Friday, July 30, 2010

Creative Commons

There has been a stink made recently by ASCAP regarding Creative Commons licensing. I have to tell you that I am an ASCAP member. I get my 6 statements a year from them (4 domestic and 2 foreign distribution checks,) look at the all the numbers, shares and percentages, my eyes roll back in my head and then I move on. Whatever the amount is on the check I must simply accept it for what it is. There is absolutely no way of knowing if the check is the correct amount or not. I do understand that ASCAP takes 12.5% of what they collect for you but really you just get the check and put it in the bank.

What ASCAP said is this: “At this moment, we are facing our biggest challenge ever. Many forces including Creative Commons, Public Knowledge, Electronic Frontier Foundation and technology companies with deep pockets are mobilizing to promote “Copyleft” in order to undermine our “Copyright.” They say they are advocates of consumer rights, but the truth in these groups simply do not want to pay for the use of our music. Their mission is to spread the word that our music should be free.”

Again, I am an ASCAP member but let's face facts here. Did ASCAP not get the memo that tons of music has already been "free" on the internet for well over a decade? I am not advocating piracy so jump off that train but what I do advocate is an artist having the right to release music in anyway they see fit. Let's look at what Creative Commons really is.

Traditionally, copyrights are "All Rights Reserved." Under a Creative Commons license you simply have "Some Rights Reserved." Creative Commons has created six different copyright cocktails if you will with 4 basic ingredients. The "core right" in all works under a Creative Commons license is  the right of redistribution for non-commercial purposes. What does that mean to you? If you have music that you want to give away for free but you want to retain commercial rights, your fans can download and share your music without looking over their shoulder for the RIAA. You still retain commercial rights for radio, streaming, film and TV etc..Creative Commons has various levels and degrees of "Some Rights Reserved" including giving your fans the ability to remix your songs and create derivatives of your work as long as you get credit for the original work and the remixes and derivatives then must carry the same type license. Very cool stuff for your fans.

I can't and won't tell you how to approach this but will give my opinion that it is something you should look into. Only you have the right to dictate how your work is consumed. That is as long as your rights are not fractured with a record company or a publisher.Now that is a different blog.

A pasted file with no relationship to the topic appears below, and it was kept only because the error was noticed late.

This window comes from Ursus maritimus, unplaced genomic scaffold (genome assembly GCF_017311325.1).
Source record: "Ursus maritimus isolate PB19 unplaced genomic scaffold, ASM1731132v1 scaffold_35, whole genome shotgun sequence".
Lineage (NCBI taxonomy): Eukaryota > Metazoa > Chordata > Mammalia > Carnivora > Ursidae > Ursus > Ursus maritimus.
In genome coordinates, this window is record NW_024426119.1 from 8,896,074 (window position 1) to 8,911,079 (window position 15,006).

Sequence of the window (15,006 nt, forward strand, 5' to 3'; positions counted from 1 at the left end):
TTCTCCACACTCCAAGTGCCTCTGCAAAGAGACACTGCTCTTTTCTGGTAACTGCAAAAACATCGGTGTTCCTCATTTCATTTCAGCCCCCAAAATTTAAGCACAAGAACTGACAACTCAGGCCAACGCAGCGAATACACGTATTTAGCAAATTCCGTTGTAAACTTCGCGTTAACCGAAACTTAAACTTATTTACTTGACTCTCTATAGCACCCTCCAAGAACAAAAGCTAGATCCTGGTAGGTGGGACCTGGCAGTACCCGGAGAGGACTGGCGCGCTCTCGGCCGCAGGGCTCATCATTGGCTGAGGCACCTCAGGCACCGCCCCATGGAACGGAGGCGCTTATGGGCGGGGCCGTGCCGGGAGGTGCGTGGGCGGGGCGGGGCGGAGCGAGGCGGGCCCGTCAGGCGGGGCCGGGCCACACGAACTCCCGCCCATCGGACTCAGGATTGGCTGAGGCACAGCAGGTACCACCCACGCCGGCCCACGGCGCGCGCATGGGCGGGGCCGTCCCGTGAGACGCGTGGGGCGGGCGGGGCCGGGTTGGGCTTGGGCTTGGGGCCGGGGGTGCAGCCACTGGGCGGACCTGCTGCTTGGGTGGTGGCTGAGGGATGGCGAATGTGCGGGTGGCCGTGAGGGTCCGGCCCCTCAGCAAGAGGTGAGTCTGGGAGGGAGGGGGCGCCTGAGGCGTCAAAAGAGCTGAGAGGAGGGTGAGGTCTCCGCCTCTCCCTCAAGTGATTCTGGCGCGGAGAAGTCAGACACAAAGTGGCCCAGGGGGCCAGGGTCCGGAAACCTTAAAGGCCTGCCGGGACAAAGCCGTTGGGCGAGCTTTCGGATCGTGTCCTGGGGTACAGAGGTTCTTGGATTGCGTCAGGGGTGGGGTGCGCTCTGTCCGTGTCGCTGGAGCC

Check out the Creative Commons website here.

Thursday, July 29, 2010

The Vortex

A vortex is defined as:
1. A spiral motion of fluid within a limited area, especially a whirling mass of water or air that sucks everything near it toward its center.
This is how I look at what we bands need to become in the current music business paradigm. With this said, the most important part of what you do, the center if you will, is your music. You can have the greatest looking website, make the most clever videos, be active in social media, have everything in place and do all the right things but why will anyone want to pay attention if they get to your center and you are just not that good. With that established over and over again let's look at this through web presence. 
The Center: Your Website. This is the place you have the most control of what you do and how you present it to the world. This is where all web content and social media roads must lead back to. This is where you want to build and centralize your fan community. I have been in conversations with fan/friends and heard them tell me how they miss the old Gravity Kills message board. It was a place where fans talked about the band and possibly more importantly, became real friends with others that went there. I have 2 fans that became friends to me that actually met on our message board and got married. They are still married and have a family together. Do you think that this couple will ever discount what my band meant to them in the grand scope of their life? I think not. What does this have to do with music? Gravity Kills will forever be part of this couple's life. The community gave these two people a place to start building a relationship with each other simply based on liking the music of the same band. People want to have things in common. You see this daily on your facebook. Create it with your website. 
We can list the other places you know your band has to be i.e. Myspace (yes, you still need to be there,) Facebook, Twitter, Tumblr , Flickr, Youtube, Reverbnation, Band Camp, etc., etc., etc. (in my Yul Brynner, The King and I voice.) These places are respectively the limited space of water or air surrounding your vortex. For social media, 6 years ago Myspace was THE place to be. Then came Facebook. You upload video to Youtube, upload photos to Flickr and on and on. THESE SITES WILL COME AND GO. What will happen to Facebook when the all mighty Google finally figures out how to create a social media platform that blows up Facebook? If that is where all of your social media cards are, your direct line of communication to your fans will die with it. You need to find creative ways to get all of your social media fans back to the center of your vortex as much as possible.